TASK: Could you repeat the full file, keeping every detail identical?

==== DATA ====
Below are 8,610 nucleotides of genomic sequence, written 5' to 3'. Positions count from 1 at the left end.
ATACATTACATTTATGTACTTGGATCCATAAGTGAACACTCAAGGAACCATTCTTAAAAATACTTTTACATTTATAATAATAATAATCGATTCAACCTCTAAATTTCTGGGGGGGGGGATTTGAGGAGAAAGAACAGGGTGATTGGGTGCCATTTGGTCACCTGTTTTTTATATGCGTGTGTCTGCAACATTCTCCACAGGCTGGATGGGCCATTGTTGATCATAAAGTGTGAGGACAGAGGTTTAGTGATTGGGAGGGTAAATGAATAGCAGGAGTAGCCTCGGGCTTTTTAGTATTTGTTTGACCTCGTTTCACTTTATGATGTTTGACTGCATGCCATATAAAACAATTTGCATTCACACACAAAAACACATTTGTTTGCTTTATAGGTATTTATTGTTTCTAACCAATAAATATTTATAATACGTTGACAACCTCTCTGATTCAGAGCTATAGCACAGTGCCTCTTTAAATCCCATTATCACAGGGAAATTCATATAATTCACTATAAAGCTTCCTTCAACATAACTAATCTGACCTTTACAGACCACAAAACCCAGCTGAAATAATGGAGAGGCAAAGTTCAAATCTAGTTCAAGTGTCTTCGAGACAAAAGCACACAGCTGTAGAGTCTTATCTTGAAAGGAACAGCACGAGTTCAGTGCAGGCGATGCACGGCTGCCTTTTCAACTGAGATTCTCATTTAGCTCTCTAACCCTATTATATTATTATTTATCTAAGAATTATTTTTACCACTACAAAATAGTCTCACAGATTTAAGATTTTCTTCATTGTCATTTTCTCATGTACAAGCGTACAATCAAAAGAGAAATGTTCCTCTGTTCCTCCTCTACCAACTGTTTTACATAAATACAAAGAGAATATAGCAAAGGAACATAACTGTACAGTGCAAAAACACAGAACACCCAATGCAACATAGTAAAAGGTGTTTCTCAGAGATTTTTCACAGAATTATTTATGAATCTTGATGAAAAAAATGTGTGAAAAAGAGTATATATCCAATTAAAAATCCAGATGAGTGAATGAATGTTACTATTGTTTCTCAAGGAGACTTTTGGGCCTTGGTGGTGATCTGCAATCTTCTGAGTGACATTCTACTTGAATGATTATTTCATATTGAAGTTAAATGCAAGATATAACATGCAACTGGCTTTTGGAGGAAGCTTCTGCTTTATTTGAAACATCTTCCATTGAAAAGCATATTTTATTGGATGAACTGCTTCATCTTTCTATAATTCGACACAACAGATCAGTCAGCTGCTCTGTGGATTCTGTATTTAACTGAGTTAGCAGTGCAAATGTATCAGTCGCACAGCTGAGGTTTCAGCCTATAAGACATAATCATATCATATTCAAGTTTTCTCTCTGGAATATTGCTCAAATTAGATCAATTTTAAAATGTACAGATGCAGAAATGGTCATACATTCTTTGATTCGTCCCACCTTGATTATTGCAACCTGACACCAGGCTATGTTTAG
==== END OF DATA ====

Below are 8,610 nucleotides of genomic sequence, written 5' to 3'. Positions count from 1 at the left end.
ATACATTACATTTATGTACTTGGATCCATAAGTGAACACTCAAGGAACCATTCTTAAAAATACTTTTACATTTATAATAATAATAATCGATTCAACCTCTAAATTTCTGGGGGGGGGGATTTGAGGAGAAAGAACAGGGTGATTGGGTGCCATTTGGTCACCTGTTTTTTATATGCGTGTGTCTGCAACATTCTCCACAGGCTGGATGGGCCATTGTTGATCATAAAGTGTGAGGACAGAGGTTTAGTGATTGGGAGGGTAAATGAATAGCAGGAGTAGCCTCGGGCTTTTTAGTATTTGTTTGACCTCGTTTCACTTTATGATGTTTGACTGCATGCCATATAAAACAATTTGCATTCACACACAAAAACACATTTGTTTGCTTTATAGGTATTTATTGTTTCTAACCAATAAATATTTATAATACGTTGACAACCTCTCTGATTCAGAGCTATAGCACAGTGCCTCTTTAAATCCCATTATCACAGGGAAATTCATATAATTCACTATAAAGCTTCCTTCAACATAACTAATCTGACCTTTACAGACCACAAAACCCAGCTGAAATAATGGAGAGGCAAAGTTCAAATCTAGTTCAAGTGTCTTCGAGACAAAAGCACACAGCTGTAGAGTCTTATCTTGAAAGGAACAGCACGAGTTCAGTGCAGGCGATGCACGGCTGCCTTTTCAACTGAGATTCTCATTTAGCTCTCTAACCCTATTATATTATTATTTATCTAAGAATTATTTTTACCACTACAAAATAGTCTCACAGATTTAAGATTTTCTTCATTGTCATTTTCTCATGTACAAGCGTACAATCAAAAGAGAAATGTTCCTCTGTTCCTCCTCTACCAACTGTTTTACATAAATACAAAGAGAATATAGCAAAGGAACATAACTGTACAGTGCAAAAACACAGAACACCCAATGCAACATAGTAAAAGGTGTTTCTCAGAGATTTTTCACAGAATTATTTATGAATCTTGATGAAAAAAATGTGTGAAAAAGAGTATATATCCAATTAAAAATCCAGATGAGTGAATGAATGTTACTATTGTTTCTCAAGGAGACTTTTGGGCCTTGGTGGTGATCTGCAATCTTCTGAGTGACATTCTACTTGAATGATTATTTCATATTGAAGTTAAATGCAAGATATAACATGCAACTGGCTTTTGGAGGAAGCTTCTGCTTTATTTGAAACATCTTCCATTGAAAAGCATATTTTATTGGATGAACTGCTTCATCTTTCTATAATTCGACACAACAGATCAGTCAGCTGCTCTGTGGATTCTGTATTTAACTGAGTTAGCAGTGCAAATGTATCAGTCGCACAGCTGAGGTTTCAGCCTATAAGACATAATCATATCATATTCAAGTTTTCTCTCTGGAATATTGCTCAAATTAGATCAATTTTAAAATGTACAGATGCAGAAATGGTCATACATTCTTTGATTCGTCCCACCTTGATTATTGCAACCTGACACCAGGCTATGTTTAG